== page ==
Registered Barbour County voters will join other voters across the state on March 3 to vote in the statewide Primary Election, casting their choice for multiple offices.
With the upcoming primary, deadlines for voters wanting to cast absentee ballots, or those wanting to register to vote are approaching fast. Important date to remember include: Friday, Feb. 14, the last day to register to vote in person; Feb. 15 — the last day to register by mail (Mailed registrations must be post marked no later than Feb. 15.); Feb. 17 — last day to register to vote online by midnight; Feb. 27 — last day to request an absentee ballot; March 2 — last day to return an absentee ballot by person, or last day to postmark an absentee ballot; March 3 — (Primary Election day) mailed ballots must be received no later than noon and voted medical emergency ballots must be delivered by the voter’s designee no later than noon. If a Primary Runoff Election is necessary, it will be held on March 31. The Statewide General Election will be held Nov. 3.
“There are four Democrat ballots styles, to accommodate three county school board races, plus the ballots that do not have a school board race. There will be only one Republican ballot style; basically, there are no local races except the three county school board districts which include Districts 3, 4, and 5,” commented Barbour County Probate Judge Susan Shorter.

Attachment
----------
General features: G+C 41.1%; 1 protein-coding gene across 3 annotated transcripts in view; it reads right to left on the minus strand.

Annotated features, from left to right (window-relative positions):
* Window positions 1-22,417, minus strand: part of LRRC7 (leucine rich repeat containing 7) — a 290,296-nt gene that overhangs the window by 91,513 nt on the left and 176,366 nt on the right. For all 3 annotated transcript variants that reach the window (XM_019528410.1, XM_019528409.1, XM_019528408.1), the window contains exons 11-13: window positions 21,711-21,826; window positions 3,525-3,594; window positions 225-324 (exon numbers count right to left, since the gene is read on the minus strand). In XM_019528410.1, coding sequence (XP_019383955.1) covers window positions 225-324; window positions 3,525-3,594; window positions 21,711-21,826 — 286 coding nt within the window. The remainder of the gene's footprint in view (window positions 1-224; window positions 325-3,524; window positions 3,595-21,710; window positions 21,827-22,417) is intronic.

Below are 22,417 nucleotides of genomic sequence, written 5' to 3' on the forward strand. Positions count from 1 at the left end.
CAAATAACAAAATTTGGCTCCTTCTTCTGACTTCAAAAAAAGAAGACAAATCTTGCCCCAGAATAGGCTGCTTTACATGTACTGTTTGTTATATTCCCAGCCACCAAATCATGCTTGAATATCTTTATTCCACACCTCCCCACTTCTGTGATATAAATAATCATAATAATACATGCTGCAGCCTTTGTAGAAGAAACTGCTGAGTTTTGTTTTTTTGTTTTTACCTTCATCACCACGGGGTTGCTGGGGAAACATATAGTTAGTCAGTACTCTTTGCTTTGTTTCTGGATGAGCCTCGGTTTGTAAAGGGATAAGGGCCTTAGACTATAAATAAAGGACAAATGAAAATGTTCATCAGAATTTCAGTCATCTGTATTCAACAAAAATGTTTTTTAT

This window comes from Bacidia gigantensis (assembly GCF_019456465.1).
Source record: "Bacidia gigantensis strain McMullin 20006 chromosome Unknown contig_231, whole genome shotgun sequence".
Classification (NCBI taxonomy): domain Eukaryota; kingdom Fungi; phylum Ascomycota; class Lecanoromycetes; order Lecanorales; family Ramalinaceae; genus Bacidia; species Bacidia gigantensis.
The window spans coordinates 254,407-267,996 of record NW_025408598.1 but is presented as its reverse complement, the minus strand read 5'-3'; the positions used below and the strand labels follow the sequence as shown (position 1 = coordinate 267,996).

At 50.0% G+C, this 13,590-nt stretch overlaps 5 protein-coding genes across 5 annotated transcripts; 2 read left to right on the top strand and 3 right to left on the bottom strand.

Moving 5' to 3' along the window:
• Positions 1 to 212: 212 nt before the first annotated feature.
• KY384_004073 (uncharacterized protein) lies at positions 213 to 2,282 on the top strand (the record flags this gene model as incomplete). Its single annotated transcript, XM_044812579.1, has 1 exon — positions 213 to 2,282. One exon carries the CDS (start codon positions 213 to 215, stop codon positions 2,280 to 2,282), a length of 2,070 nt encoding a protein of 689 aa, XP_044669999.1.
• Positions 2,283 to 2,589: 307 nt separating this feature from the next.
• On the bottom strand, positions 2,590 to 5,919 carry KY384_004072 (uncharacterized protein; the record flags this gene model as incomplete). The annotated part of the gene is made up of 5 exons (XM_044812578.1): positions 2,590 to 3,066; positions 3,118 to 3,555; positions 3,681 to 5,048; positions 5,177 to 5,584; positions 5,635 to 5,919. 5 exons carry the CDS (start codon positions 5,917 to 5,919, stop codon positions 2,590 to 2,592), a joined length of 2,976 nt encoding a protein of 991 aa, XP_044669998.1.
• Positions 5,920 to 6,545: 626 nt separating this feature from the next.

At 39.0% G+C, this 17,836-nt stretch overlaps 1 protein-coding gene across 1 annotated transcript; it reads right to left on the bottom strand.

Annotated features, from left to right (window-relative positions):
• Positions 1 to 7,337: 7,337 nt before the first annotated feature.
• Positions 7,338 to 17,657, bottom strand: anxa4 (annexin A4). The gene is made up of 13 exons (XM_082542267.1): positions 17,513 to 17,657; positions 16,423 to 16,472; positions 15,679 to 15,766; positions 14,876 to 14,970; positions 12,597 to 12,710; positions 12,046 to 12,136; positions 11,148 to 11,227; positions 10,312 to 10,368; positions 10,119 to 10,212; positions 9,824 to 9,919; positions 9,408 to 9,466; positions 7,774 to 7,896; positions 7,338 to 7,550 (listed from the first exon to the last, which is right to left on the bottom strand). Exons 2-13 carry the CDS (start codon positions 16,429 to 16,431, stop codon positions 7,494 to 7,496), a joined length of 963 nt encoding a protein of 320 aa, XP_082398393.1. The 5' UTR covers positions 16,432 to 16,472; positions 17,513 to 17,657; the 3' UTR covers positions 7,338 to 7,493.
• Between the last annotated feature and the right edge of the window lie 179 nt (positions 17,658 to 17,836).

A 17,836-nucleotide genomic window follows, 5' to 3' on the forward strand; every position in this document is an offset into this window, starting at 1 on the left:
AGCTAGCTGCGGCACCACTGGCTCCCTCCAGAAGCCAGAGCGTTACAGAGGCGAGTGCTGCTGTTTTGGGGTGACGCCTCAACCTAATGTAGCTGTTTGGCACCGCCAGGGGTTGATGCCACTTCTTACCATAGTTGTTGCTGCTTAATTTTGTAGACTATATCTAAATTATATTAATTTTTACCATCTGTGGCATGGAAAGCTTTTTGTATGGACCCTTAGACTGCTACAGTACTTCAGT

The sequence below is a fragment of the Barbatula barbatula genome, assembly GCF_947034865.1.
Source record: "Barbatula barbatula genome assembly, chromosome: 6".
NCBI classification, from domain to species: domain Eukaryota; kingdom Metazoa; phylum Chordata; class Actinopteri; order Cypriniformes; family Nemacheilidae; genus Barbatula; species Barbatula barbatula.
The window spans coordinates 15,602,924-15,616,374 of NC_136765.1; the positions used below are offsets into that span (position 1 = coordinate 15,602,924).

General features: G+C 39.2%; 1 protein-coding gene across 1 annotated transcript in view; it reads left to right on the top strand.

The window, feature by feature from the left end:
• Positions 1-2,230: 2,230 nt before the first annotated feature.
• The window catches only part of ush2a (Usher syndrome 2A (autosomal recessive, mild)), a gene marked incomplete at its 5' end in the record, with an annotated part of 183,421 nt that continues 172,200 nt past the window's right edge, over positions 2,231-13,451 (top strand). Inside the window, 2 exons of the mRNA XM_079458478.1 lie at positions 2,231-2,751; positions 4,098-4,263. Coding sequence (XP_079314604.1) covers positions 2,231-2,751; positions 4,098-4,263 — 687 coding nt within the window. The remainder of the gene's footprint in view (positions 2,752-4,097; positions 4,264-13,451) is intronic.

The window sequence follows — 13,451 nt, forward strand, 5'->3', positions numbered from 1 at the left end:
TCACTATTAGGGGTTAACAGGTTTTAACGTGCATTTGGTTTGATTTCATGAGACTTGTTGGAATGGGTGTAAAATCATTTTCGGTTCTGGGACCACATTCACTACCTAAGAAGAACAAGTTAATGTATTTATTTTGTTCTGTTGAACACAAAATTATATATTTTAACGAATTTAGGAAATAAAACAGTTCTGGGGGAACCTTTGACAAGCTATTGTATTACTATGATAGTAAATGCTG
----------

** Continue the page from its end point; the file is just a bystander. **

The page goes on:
Democratic voters will be able to vote for their choice of President of the United States, and delegates; the U.S. Representative for the Second Congressional District; President of the Public Service Commission; and in the county, Board of Education members for District Numbers 3, 4, and 5.
Republican voters will be able to vote for their choice of President of the United States, and delegates; Alabama’s U.S. Senator and a Representative for the Second Congressional District; an Associate Justice for the Supreme Court, Place No. 1; Court of Civil Appeals Judge, Place No. 2; Court of Criminal Appeals Judge, Place No. 1; Court of Criminal Appeals Judge, Place No. 2; and President of the Public Service Commission.
Shorter stated, “If someone does not want to select a party on March 3, they can vote only for the Constitutional Amendment, and pick a non-partisan, constitutional amendment only ballot.”
All voters will get to cast their yes or no vote to Proposed Statewide Amendment Number 1 which is proposing an amendment to the state’s constitution to change the name of the State Board of Education to the Alabama Commission on Elementary and Secondary Education to provide for the appointment of the members of the commission by the Governor, subject to the confirmation by the Senate. The amendment would also change the name of the State Superintendent of Education to the Secretary of Elementary and Secondary Education, with appointment of the secretary by the commission, subject to confirmation by the Senate. It would also allow the Governor to appoint a team of local educators and other officials to advise the commission on matters relating to the functioning and duties of the state Department of Education.